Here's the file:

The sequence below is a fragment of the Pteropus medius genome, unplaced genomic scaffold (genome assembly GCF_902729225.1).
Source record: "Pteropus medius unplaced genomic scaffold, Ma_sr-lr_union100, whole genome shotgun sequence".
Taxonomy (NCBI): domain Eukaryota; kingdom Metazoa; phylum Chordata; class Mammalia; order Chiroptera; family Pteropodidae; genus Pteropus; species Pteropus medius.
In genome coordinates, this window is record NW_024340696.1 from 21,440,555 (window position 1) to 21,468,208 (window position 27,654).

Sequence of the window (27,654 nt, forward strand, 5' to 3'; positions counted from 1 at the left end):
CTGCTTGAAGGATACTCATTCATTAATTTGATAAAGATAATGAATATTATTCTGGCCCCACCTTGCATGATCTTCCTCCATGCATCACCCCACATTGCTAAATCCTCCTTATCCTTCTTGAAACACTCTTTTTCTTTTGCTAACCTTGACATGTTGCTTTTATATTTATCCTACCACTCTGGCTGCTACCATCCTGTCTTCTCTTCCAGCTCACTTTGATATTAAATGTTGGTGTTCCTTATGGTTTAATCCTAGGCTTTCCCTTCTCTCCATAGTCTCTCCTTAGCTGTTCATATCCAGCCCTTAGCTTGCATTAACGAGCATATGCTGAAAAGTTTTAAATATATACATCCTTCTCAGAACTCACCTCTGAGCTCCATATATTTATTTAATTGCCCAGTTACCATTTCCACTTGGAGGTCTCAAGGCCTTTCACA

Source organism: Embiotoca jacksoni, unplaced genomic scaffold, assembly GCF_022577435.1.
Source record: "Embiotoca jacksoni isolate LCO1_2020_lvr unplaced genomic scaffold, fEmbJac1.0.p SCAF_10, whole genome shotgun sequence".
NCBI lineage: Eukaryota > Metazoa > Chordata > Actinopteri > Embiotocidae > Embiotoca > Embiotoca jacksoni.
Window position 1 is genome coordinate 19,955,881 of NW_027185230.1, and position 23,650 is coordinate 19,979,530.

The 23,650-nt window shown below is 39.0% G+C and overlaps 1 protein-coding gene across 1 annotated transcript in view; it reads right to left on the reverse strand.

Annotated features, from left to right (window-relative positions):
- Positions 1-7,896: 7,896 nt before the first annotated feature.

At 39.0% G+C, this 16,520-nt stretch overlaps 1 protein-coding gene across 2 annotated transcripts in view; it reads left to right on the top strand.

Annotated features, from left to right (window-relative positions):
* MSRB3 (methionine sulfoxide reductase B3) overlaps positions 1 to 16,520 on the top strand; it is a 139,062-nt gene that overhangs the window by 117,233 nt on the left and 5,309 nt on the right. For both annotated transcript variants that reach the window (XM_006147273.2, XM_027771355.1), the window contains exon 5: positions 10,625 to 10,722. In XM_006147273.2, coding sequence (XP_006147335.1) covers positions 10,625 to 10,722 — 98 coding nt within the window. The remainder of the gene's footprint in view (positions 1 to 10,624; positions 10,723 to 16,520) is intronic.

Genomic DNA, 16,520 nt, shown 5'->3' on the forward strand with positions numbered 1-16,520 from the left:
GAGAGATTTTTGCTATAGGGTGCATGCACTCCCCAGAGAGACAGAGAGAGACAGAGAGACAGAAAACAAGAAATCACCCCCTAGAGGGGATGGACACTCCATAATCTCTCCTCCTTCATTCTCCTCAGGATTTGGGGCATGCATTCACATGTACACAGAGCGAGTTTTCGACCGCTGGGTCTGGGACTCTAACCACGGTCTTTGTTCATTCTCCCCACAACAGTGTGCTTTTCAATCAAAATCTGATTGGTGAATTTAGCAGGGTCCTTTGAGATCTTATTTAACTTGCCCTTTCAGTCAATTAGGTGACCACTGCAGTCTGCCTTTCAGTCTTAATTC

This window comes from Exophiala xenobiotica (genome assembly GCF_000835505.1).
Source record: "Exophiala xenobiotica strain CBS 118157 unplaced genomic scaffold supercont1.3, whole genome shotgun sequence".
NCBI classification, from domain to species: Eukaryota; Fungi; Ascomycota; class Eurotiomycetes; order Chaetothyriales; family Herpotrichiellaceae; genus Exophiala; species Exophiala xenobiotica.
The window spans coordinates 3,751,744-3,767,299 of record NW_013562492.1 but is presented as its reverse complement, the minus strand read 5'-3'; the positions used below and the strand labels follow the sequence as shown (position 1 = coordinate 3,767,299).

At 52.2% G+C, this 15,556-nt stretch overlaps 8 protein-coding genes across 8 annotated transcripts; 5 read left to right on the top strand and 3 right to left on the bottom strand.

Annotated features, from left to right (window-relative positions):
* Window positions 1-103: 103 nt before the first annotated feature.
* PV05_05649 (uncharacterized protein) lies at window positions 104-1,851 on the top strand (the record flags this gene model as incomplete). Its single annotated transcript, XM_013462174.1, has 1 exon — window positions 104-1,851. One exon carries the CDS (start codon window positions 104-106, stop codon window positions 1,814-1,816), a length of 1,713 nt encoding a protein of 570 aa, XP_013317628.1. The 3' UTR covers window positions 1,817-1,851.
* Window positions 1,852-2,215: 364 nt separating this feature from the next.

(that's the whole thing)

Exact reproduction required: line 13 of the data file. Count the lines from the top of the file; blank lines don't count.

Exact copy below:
- Positions 1-7,896: 7,896 nt before the first annotated feature.